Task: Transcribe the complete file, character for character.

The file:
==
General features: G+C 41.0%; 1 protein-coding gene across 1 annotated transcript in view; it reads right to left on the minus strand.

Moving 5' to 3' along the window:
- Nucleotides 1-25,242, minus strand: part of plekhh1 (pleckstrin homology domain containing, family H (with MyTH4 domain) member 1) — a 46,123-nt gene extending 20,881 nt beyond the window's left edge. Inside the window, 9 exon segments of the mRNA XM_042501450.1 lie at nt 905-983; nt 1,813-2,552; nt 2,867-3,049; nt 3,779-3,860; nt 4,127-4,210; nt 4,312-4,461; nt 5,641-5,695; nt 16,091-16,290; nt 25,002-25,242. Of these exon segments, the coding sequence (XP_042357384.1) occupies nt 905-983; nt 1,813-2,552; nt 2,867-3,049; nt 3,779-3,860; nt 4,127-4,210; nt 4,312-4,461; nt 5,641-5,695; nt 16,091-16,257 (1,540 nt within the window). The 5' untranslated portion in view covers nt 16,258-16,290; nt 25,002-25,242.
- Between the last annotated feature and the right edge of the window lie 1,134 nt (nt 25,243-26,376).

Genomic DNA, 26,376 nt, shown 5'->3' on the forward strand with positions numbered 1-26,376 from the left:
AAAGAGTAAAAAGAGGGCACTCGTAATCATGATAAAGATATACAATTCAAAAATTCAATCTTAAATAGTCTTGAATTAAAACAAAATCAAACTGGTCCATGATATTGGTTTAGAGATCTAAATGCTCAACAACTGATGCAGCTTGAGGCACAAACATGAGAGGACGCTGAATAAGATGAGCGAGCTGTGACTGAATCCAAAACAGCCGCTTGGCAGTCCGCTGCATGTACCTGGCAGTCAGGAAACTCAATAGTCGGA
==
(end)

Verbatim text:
General features: G+C 41.0%; 1 protein-coding gene across 1 annotated transcript in view; it reads right to left on the minus strand.

Moving 5' to 3' along the window:
- Nucleotides 1-25,242, minus strand: part of plekhh1 (pleckstrin homology domain containing, family H (with MyTH4 domain) member 1) — a 46,123-nt gene extending 20,881 nt beyond the window's left edge. Inside the window, 9 exon segments of the mRNA XM_042501450.1 lie at nt 905-983; nt 1,813-2,552; nt 2,867-3,049; nt 3,779-3,860; nt 4,127-4,210; nt 4,312-4,461; nt 5,641-5,695; nt 16,091-16,290; nt 25,002-25,242. Of these exon segments, the coding sequence (XP_042357384.1) occupies nt 905-983; nt 1,813-2,552; nt 2,867-3,049; nt 3,779-3,860; nt 4,127-4,210; nt 4,312-4,461; nt 5,641-5,695; nt 16,091-16,257 (1,540 nt within the window). The 5' untranslated portion in view covers nt 16,258-16,290; nt 25,002-25,242.
- Between the last annotated feature and the right edge of the window lie 1,134 nt (nt 25,243-26,376).

Genomic DNA, 26,376 nt, shown 5'->3' on the forward strand with positions numbered 1-26,376 from the left:
AAAGAGTAAAAAGAGGGCACTCGTAATCATGATAAAGATATACAATTCAAAAATTCAATCTTAAATAGTCTTGAATTAAAACAAAATCAAACTGGTCCATGATATTGGTTTAGAGATCTAAATGCTCAACAACTGATGCAGCTTGAGGCACAAACATGAGAGGACGCTGAATAAGATGAGCGAGCTGTGACTGAATCCAAAACAGCCGCTTGGCAGTCCGCTGCATGTACCTGGCAGTCAGGAAACTCAATAGTCGGA